There's a bit of a chicken-egg scenario here, because you could say Grebyonkin scored more points because he was playing more. But he was playing more because he had improved his play, which also helped him produce more when he was given the bigger opportunity.

While that may seem like he got a demotion and took a step back, it's worth noting that while Amur last season was one of the worst teams in the league, this season Metallurg finished in a tie for the second best record in the league, and just behind the team with the best record. Not only that, but the team, league and his peers showed a lot of love and trust for Grebyonkin over the season. He was named to Russia's U25 team that played in a semi-international tournament against Belarus and an older Russian all-star team. He was named as a KHL All-Star and played in their All-Star Game. And the final game of the season, when they were resting their important veterans, Metallurg gave Grebyonkin the "C".

That's the good part of the context that goes to Grebyonkin's benefit. The bad – or at least questionable – part is of the quality of the KHL these days. Not to retread this, but it is pretty much established that the KHL has been in decline for a while. Depending on who you ask or what data you look at, it started even before Russia's invasion of Ukraine and all the sanctions and drain of foreign players from their hockey leagues as a result. But that drain definitely sped things up, and is why it's a lot easier for younger prospects in Russia to get chances in the KHL these days. Again, depending on how much weight you give to various NHLe and derived league comparison metrics, the KHL has fallen behind other pro leagues in Sweden and Switzerland.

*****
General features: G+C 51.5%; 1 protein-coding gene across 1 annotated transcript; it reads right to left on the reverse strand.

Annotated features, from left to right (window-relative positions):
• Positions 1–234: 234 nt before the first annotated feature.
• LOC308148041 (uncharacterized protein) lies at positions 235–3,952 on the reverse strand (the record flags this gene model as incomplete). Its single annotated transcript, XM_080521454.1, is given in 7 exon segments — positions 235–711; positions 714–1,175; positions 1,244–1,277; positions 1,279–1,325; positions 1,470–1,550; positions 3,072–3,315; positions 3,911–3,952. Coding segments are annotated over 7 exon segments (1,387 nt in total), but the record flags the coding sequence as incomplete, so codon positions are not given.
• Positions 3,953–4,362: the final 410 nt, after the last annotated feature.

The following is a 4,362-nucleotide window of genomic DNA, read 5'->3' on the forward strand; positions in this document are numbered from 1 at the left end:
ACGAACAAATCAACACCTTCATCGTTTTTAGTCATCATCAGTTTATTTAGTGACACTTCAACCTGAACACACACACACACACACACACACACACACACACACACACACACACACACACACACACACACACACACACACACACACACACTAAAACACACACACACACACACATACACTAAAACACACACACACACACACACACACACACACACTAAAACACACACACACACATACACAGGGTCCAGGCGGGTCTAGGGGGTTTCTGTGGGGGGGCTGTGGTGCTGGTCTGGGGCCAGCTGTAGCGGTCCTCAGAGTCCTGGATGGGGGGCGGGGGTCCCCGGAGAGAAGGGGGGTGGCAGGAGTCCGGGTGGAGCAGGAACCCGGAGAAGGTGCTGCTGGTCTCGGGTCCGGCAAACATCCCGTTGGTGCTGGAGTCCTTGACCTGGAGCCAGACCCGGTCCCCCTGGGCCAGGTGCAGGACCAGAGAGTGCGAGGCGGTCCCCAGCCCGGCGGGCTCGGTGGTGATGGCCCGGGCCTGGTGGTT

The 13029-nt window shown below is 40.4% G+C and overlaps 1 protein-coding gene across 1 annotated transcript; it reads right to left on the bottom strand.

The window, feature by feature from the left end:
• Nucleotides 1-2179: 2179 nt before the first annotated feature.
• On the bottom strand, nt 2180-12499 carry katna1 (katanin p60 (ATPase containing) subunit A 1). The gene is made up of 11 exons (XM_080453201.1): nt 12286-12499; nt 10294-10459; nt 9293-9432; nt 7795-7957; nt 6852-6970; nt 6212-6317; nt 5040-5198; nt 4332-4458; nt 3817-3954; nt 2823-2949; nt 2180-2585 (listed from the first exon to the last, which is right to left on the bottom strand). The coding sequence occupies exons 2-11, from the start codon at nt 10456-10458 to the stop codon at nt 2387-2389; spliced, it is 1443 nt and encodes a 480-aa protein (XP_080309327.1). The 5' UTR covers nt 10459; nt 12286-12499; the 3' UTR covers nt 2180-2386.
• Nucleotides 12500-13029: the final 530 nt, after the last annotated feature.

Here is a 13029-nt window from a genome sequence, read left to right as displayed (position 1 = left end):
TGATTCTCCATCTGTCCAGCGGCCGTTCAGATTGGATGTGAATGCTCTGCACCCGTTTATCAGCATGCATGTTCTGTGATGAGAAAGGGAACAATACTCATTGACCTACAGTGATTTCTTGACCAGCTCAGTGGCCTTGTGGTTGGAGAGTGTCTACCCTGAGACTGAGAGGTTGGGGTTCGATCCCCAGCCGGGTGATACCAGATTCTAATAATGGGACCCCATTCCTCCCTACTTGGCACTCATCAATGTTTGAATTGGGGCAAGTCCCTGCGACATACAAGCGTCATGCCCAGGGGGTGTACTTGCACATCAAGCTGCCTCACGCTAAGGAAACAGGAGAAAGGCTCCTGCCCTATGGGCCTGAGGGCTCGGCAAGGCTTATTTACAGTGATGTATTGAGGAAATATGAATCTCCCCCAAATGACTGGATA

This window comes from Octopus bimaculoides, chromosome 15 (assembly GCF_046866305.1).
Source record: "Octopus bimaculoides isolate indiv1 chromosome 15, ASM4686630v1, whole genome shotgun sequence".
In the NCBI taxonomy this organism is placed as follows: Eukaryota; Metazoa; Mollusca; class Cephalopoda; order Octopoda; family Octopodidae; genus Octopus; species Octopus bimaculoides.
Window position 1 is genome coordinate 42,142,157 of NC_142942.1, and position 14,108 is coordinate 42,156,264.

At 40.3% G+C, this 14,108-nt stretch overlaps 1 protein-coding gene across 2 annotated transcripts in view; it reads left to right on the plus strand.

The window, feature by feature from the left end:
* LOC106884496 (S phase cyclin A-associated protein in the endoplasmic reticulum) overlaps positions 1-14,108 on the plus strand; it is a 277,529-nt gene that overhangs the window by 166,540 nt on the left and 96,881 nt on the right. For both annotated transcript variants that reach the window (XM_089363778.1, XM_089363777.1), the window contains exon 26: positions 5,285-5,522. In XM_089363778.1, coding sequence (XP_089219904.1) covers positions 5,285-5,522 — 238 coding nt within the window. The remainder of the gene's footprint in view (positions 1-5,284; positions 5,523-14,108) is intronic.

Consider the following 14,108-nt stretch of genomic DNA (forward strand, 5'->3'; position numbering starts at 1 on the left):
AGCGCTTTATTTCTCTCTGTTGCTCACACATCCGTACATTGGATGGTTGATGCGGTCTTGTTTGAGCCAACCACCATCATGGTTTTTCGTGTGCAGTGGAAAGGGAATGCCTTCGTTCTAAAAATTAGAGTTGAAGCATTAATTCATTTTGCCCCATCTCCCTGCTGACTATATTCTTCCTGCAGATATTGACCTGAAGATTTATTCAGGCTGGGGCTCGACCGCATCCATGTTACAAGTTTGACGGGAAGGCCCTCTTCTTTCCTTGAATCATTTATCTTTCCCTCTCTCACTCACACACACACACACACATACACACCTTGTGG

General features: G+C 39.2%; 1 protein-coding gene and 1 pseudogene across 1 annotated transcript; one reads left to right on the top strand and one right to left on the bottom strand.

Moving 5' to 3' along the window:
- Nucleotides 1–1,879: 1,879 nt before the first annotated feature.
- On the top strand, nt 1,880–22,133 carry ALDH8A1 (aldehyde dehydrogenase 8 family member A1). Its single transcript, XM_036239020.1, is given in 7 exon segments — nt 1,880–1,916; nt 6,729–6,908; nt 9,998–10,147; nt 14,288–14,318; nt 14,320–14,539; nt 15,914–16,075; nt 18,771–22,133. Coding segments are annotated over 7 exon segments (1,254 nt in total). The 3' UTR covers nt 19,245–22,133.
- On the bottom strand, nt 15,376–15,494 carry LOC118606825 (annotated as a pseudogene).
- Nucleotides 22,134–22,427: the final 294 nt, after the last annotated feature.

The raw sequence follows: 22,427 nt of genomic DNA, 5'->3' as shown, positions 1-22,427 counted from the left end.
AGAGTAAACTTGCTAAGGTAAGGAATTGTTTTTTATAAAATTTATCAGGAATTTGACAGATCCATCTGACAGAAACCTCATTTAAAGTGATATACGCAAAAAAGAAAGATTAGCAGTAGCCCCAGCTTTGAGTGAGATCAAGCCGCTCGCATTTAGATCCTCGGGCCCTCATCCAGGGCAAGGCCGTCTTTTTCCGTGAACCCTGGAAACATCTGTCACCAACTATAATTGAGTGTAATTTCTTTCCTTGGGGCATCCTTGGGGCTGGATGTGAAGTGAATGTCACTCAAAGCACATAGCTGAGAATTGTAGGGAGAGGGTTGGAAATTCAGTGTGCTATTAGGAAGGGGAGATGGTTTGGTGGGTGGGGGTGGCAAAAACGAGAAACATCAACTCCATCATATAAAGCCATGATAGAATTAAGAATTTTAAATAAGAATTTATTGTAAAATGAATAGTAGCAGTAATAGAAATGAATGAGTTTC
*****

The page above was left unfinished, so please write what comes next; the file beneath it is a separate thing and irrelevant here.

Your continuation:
From Chase McCallum (@CMHockey66):

The other side of that coin is that the KHL, overall, is a lower scoring league now than it had been in its heyday. So "era adjusted", Grebyonkin's point production for his age is still not something we can completely write off.


So, what improvements has Grebyonkin made this year? I've touched on all of this through this season in my previous prospect reports covering Greb, but I'll summarize them all again. I think the most improvement that helped him in several areas is that, last summer, he bulked up and added a good deal of muscle. That in turn helped him evolve into an excellent power forward, but also helped him improve in other important areas.

As a quick and easy example, Grebyonkin's shot and skating became more powerful and explosive. That said, I still would not say he has elite skating/speed or a wicked hard shot, but those were two areas I had said before he could really stand to improve in. His shot in particular I thought was like a wet noodle last season, but he has improved it to the point I think goalies need to at least respect it from mid or close distance. Even if he doesn't score, he can shoot hard enough to create more rebounds and chances that come from it.